Teaching Children Good Manners: Is Freedom Good?
Last week in my newsletter, I mentioned that my children knew how to behave in nice restaurants because they had been exposed to the atmosphere at an early age. My idea of well behaved might be different from yours, however, I think there are certain basics that are important and universal.
When my daughters were babies, we would take them wherever we went. If they began to fuss or cry, one of us would promptly remove them from the room/restaurant/market/wherever. Not because we felt their crying or fussing was a bad thing. No, it's a perfectly normal occurrence for infants and toddlers. We removed them as a courtesy to others who we felt did not need to be as tolerant as we were with our children's noise. In consequence, my daughters know that other people are not as wildly in love with their racket or with them as we are. Nor should they be expected to be.
As our children grew older, they were always told the rules of our outings, how to behave and to always speak softly if other adults were present. Sometimes, it's fine to let them get a little crazy... just know your audience! If we are at a five star restaurant where many other diners have come to enjoy a gracious and expensive meal, would we expect everyone there to be enthralled with junior's vocal or behavioral outbursts? Would we really expect them to care if our child is having a bout with walking pneumonia and coughing uncontrollably? Nope. It's rude. And rudeness is basically nothing more than bad manners. If there is an emergency with your child, by all means don't give a flying flamingo about what others think. But this is the exception. Besides, children who are that sick belong at home, not in public.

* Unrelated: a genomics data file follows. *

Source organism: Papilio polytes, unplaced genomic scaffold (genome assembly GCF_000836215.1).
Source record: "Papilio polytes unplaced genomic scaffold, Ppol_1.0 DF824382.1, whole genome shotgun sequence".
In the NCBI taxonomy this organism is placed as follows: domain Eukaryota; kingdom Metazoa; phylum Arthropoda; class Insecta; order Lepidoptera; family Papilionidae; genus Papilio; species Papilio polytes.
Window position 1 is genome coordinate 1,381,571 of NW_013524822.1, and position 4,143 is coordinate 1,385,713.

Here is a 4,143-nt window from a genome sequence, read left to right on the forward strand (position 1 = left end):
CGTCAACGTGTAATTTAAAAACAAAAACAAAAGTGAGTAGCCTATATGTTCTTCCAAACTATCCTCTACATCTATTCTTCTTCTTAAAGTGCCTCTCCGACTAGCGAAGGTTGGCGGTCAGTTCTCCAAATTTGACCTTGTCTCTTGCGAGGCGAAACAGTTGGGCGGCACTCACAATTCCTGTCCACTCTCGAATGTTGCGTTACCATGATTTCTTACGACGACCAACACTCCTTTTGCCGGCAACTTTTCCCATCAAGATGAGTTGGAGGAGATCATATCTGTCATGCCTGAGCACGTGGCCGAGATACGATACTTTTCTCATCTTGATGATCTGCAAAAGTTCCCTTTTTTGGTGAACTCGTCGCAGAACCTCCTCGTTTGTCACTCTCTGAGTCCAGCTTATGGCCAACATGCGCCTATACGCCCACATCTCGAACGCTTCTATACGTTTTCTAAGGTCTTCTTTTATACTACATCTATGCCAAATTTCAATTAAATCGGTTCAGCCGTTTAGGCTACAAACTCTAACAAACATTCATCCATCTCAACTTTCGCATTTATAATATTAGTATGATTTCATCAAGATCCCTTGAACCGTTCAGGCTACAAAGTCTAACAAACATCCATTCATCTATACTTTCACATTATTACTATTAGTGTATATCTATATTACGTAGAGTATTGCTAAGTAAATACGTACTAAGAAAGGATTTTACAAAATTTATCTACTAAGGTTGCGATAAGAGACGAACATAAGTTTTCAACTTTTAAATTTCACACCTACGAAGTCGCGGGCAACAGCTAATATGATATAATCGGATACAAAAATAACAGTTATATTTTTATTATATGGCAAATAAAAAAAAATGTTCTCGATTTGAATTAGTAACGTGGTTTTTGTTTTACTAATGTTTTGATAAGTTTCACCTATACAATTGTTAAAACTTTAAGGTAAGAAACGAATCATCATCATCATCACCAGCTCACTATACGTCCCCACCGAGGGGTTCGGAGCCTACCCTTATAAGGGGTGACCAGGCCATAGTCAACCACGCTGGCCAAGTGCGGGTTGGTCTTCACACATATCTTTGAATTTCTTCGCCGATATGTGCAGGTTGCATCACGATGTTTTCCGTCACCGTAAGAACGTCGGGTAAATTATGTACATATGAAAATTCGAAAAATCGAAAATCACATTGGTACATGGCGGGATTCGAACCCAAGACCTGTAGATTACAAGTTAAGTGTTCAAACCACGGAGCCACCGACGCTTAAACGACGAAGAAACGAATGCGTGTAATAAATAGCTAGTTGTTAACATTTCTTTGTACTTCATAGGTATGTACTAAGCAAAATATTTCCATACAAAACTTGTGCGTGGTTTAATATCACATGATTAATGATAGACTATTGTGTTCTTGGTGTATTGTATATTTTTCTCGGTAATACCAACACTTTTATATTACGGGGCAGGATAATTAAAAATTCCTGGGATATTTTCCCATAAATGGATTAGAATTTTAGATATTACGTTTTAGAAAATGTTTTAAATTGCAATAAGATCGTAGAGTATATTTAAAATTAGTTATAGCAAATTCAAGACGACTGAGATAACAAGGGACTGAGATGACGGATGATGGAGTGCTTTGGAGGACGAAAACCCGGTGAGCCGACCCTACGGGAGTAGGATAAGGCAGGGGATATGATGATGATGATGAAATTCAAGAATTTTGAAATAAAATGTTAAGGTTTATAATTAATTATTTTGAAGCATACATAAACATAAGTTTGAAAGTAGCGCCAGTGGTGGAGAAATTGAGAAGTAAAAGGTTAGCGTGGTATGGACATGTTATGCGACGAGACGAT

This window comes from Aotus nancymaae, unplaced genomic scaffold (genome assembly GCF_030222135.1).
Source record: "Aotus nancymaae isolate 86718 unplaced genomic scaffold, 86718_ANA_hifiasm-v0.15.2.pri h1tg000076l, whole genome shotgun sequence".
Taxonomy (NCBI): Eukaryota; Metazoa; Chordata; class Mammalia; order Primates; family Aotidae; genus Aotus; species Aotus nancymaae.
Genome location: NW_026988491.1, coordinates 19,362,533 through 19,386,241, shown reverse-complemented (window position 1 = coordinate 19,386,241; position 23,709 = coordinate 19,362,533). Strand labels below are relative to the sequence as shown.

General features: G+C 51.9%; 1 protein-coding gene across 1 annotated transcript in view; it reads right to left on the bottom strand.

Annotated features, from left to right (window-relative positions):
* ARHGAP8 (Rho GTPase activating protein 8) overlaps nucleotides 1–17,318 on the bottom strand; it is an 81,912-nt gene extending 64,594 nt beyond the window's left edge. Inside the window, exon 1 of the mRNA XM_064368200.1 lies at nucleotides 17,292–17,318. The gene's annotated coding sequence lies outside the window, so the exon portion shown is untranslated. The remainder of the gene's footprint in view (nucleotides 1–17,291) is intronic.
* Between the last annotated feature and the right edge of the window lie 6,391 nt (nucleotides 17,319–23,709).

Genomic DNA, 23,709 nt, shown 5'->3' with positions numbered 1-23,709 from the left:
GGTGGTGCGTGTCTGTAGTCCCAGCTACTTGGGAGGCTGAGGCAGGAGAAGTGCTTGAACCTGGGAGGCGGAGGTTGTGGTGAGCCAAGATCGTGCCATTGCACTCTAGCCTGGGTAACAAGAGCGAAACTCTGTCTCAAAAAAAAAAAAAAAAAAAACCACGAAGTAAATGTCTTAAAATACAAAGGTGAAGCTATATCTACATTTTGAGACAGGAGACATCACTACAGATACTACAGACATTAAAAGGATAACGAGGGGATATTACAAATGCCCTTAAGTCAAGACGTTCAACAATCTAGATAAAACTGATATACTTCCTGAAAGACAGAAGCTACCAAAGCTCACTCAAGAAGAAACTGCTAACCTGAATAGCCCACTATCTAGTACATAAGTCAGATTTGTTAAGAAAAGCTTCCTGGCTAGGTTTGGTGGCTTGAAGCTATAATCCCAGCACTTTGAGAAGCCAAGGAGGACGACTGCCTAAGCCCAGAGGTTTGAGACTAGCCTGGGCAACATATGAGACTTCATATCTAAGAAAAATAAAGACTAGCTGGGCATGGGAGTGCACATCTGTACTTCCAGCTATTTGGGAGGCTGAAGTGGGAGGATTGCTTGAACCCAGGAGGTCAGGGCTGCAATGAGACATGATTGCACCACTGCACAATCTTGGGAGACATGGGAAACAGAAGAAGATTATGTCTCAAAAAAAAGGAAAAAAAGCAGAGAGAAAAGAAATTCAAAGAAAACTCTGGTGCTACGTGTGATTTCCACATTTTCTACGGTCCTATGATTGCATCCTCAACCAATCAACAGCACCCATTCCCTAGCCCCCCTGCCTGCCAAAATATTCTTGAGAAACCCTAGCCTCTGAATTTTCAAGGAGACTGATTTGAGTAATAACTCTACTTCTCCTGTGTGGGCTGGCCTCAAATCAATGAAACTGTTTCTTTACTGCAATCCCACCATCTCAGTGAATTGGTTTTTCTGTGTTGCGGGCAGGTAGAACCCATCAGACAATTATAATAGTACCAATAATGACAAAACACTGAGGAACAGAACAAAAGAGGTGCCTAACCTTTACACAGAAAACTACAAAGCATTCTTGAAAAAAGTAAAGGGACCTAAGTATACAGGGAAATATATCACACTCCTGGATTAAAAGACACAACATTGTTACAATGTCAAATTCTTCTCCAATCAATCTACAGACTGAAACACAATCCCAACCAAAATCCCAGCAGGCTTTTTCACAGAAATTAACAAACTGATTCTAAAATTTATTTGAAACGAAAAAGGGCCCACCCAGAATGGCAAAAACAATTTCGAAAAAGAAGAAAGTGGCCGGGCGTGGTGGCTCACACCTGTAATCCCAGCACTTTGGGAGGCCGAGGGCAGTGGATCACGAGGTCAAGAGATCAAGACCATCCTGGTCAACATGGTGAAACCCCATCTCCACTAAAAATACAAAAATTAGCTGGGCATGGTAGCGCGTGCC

Last night, my girls and I were in a department store. There was a toddler carrying on and screaming for more than 15 minutes when my younger daughter said: "Now his mommy is going to tell him to stop because there are other people in here that don't want to hear it!"
Unfortunately, his mommy did not tell him any such thing. She let him wail and scream and cry, much to the chagrin and annoyance of everyone else in the store. You know what? As much as I love kids and cannot bear to see or hear them suffering, I disliked this kid immensely!
My reasoning is this: if our kids learn that they are free to trample on the peace, space or rose gardens of others, they will develop into spoiled and inconsiderate brats. And then who will like them? Who will want to spend time with them? Who, besides their forgiving parents, will be able to tolerate their lack of social graces and good manners? No one, except maybe another ill-mannered person who feels at home with a similarly clueless individual. Do we really want our children reduced to such horrible options? I think not.
We teach our children not to steal, lie or punch their brother in the nose. Shouldn't we teach them respect for others at the same time? That their whining and out-of-control behavior is something no one really wants to hear or witness, especially strangers who have no vested interest in their developing minds or self-esteem? A simple reminder of the rules, consistently, works wonders ... eventually.
Good luck. Kids need to learn manners and social graces. They will go farther in life if we teach them well.
Copyright 2000-2004- Rexanne Mancini
About The Author
Rexanne Mancini is the mother of two daughters, Justice and Liberty. She is a novelist and a freelance writer.
This page is updated on March 14, 2013